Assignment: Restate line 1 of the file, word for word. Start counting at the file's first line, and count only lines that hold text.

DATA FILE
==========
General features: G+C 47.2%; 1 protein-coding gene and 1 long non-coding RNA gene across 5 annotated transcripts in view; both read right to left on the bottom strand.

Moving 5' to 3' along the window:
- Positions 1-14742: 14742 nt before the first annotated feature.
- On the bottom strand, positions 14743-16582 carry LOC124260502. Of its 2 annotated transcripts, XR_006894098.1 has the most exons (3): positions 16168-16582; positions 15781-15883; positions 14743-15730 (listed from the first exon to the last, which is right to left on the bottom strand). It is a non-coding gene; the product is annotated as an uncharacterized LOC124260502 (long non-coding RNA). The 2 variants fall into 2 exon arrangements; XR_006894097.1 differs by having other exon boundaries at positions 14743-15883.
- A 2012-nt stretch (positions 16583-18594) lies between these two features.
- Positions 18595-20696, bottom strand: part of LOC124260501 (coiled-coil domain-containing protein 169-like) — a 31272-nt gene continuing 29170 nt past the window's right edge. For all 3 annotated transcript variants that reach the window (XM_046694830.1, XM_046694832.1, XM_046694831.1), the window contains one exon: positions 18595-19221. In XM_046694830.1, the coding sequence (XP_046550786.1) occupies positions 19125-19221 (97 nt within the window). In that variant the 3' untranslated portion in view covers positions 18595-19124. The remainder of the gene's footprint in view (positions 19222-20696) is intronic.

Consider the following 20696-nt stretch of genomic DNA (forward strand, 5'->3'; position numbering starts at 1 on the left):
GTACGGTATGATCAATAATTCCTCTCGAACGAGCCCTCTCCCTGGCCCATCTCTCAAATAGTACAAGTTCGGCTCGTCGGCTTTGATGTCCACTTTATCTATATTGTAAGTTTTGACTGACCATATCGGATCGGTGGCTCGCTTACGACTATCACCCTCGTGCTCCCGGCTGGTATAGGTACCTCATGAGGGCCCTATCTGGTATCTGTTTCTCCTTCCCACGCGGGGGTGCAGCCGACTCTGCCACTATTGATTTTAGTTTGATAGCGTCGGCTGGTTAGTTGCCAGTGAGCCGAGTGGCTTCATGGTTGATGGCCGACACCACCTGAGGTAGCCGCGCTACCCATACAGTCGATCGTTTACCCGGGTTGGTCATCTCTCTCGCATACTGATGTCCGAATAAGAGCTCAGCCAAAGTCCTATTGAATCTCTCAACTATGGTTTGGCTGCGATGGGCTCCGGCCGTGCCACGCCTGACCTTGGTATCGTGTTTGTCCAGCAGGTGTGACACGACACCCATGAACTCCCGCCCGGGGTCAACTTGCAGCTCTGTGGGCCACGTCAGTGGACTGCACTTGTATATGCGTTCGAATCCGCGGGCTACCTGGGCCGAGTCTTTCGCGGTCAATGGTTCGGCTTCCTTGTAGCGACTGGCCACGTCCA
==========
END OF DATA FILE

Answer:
General features: G+C 47.2%; 1 protein-coding gene and 1 long non-coding RNA gene across 5 annotated transcripts in view; both read right to left on the bottom strand.